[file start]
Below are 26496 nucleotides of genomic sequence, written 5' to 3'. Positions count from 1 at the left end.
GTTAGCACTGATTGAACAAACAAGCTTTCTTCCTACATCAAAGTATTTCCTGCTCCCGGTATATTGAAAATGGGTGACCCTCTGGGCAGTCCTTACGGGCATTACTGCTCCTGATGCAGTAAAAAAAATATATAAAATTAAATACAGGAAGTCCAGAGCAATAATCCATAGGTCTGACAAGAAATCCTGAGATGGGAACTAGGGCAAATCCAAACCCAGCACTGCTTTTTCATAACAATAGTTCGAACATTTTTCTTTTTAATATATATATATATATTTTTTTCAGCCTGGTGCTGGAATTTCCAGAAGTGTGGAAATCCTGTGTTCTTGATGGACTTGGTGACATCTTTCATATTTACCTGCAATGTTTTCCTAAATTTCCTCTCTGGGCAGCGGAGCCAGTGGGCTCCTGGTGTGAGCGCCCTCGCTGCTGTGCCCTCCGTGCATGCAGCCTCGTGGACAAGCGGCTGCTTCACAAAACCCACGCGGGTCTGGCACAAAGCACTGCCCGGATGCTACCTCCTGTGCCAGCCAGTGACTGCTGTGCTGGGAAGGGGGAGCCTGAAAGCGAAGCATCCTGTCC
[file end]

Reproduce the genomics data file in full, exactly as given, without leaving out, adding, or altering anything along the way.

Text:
Below are 26496 nucleotides of genomic sequence, written 5' to 3'. Positions count from 1 at the left end.
GTTAGCACTGATTGAACAAACAAGCTTTCTTCCTACATCAAAGTATTTCCTGCTCCCGGTATATTGAAAATGGGTGACCCTCTGGGCAGTCCTTACGGGCATTACTGCTCCTGATGCAGTAAAAAAAATATATAAAATTAAATACAGGAAGTCCAGAGCAATAATCCATAGGTCTGACAAGAAATCCTGAGATGGGAACTAGGGCAAATCCAAACCCAGCACTGCTTTTTCATAACAATAGTTCGAACATTTTTCTTTTTAATATATATATATATATTTTTTTCAGCCTGGTGCTGGAATTTCCAGAAGTGTGGAAATCCTGTGTTCTTGATGGACTTGGTGACATCTTTCATATTTACCTGCAATGTTTTCCTAAATTTCCTCTCTGGGCAGCGGAGCCAGTGGGCTCCTGGTGTGAGCGCCCTCGCTGCTGTGCCCTCCGTGCATGCAGCCTCGTGGACAAGCGGCTGCTTCACAAAACCCACGCGGGTCTGGCACAAAGCACTGCCCGGATGCTACCTCCTGTGCCAGCCAGTGACTGCTGTGCTGGGAAGGGGGAGCCTGAAAGCGAAGCATCCTGTCC